Hanks’s everyman persona is smartly subverted in The ‘Burbs as he evolves from the straight man in a cast full of comic relief sidekicks into the craziest person in the whole film. Joe Dante films the hell out of The ‘Burbs, and Jerry Goldsmith’s brilliant score evolves from moment to moment to match the warped imaginations of the characters. It’s not just one of the best horror comedies of the 1980s. It’s probably Tom Hanks’s best live-action comedy of them all.
Tales from the Crypt (1992)
Most people think Tom Hanks made his directorial debut with the musical comedy That Thing You Do!, but that was just his first feature. Just like Hanks made his acting debut in the horror genre, he first stepped behind the camera for an episode of HBO’s all-star horror anthology series Tales from the Crypt, in an installment that playfully subverts his wholesome persona.
The episode, “None But the Lonely Heart,” is all about a guy who appears to be wholesome and nice but it’s only an act, and he’s hiding a malevolent murderous streak. Treat Williams stars as a Bluebeard killer, who marries nice old ladies and murders them after he gains control of their money, and he’s been at it for a while. Hanks co-stars as the head of the video dating service where he finds all of his wealthy marks, and he’s just one of the people Williams brutally murders over the course of the episode as he tries to keep his secrets.
“None But the Lonely Heart” ends in typical Tales from the Crypt fashion, with the wicked protagonist getting their ironic and supernatural comeuppance from the decomposing corpses of all the women he seduced. The makeup effects are impressively gross but the creepiest part of the show is Williams, who appears to be mimicking Hanks’s charming style whenever he’s “on,” and becomes a slithering monster whenever his audience isn’t looking. It’s not a brilliant episode but it’s a promising start to his directing career, and the perfect opportunity to play outside his wheelhouse.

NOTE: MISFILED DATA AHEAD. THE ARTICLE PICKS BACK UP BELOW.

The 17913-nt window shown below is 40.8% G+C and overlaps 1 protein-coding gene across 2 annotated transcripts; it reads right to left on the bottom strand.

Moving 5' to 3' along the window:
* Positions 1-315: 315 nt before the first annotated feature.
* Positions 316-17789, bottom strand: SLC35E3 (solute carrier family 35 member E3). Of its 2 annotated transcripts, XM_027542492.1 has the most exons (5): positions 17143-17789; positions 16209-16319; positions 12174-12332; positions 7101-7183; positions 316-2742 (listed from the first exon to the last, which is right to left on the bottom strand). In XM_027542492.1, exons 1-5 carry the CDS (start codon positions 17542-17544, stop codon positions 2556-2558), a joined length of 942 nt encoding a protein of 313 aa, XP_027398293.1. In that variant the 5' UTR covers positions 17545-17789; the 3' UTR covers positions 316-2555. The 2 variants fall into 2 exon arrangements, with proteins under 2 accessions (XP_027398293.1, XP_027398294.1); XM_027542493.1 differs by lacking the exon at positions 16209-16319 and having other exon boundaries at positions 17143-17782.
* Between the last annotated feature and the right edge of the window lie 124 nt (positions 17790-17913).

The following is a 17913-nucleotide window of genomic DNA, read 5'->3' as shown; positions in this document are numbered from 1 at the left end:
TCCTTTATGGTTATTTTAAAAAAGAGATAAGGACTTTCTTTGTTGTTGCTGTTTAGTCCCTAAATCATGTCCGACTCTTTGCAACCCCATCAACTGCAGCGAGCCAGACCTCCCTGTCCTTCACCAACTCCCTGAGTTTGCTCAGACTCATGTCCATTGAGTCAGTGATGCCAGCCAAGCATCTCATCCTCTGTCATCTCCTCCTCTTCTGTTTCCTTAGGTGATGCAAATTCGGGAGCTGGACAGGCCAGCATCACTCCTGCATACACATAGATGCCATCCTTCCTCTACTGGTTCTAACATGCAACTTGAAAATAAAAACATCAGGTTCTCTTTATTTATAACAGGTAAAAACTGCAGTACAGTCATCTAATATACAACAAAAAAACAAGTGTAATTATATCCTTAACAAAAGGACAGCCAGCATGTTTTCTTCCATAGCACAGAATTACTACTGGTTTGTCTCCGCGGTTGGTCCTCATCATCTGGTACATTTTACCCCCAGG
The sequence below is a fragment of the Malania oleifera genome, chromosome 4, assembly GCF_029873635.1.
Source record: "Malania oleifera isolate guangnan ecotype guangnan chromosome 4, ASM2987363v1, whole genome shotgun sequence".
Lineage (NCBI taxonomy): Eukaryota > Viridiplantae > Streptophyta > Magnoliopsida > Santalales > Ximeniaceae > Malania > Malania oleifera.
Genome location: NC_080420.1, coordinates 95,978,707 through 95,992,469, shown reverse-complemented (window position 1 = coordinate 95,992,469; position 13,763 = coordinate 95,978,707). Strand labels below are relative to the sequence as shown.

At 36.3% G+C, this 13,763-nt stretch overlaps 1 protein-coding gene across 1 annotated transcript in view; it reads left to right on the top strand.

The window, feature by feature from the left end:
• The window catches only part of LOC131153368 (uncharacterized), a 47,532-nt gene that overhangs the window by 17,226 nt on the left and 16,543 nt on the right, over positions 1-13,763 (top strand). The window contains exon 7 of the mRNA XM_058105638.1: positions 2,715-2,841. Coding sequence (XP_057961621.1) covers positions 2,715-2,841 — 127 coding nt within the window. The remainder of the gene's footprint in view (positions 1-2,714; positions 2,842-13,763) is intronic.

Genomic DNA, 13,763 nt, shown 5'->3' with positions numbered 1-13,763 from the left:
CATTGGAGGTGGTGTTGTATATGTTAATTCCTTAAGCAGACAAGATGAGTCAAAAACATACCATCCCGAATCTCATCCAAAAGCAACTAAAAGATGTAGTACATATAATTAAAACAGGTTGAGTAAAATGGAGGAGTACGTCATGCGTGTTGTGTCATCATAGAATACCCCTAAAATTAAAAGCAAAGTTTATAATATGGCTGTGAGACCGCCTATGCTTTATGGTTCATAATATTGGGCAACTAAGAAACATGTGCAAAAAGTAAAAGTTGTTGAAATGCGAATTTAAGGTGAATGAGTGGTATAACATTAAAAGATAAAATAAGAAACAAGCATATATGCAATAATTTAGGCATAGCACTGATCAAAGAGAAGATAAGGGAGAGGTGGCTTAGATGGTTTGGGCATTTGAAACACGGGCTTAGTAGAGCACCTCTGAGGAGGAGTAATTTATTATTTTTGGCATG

Saturday Night Live (2016)
Tom Hanks spent the next few decades making family films and Oscar contenders, and pretty much avoiding the horror genre altogether. And then, all of a sudden, he became an instant Halloween icon with the Saturday Night Live sketch “Haunted Elevator,” wherein he plays the hilariously inexplicable “David S. Pumpkins.”
The sketch starts simply, in a scary amusement part ride in which the patrons enter an elevator, and every time the doors open there’s something scary on the other side. A couple of murders and ghosts and severed heads later, the doors open and it’s Tom Hanks in a pumpkin-speckled suit, with two b-boy skeletons. He announces that he’s David Pumpkins and that he’s going to scare the hell out of you, and then the skeletons dance. Just before the doors close he asks, “Any questions?”